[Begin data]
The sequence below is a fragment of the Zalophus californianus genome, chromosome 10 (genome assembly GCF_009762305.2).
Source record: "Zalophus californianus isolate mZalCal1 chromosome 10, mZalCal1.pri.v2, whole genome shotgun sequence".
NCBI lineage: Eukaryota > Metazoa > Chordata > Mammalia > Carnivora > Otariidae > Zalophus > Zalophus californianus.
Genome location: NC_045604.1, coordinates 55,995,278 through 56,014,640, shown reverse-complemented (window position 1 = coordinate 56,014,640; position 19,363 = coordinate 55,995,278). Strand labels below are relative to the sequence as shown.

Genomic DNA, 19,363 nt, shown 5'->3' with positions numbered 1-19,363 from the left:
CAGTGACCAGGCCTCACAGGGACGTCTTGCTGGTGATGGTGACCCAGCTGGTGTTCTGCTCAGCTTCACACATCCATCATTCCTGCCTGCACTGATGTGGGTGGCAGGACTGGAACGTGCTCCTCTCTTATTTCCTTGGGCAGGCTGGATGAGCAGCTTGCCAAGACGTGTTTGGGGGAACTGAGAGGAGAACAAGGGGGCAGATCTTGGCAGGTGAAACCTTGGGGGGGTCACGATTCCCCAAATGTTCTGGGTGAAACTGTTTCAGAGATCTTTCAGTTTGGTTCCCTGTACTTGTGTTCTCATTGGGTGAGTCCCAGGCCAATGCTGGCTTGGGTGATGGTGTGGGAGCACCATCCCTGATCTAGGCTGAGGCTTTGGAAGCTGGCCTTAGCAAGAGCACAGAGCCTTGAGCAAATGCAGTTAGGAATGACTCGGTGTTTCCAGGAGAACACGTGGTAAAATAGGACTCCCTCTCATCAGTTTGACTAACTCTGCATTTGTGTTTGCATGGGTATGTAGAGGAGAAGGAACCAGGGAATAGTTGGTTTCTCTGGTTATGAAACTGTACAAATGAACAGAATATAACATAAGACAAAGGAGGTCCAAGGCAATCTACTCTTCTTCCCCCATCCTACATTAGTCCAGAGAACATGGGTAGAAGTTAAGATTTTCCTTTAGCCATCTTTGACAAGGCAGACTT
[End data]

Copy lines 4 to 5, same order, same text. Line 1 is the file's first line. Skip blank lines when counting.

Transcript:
Genome location: NC_045604.1, coordinates 55,995,278 through 56,014,640, shown reverse-complemented (window position 1 = coordinate 56,014,640; position 19,363 = coordinate 55,995,278). Strand labels below are relative to the sequence as shown.

Genomic DNA, 19,363 nt, shown 5'->3' with positions numbered 1-19,363 from the left: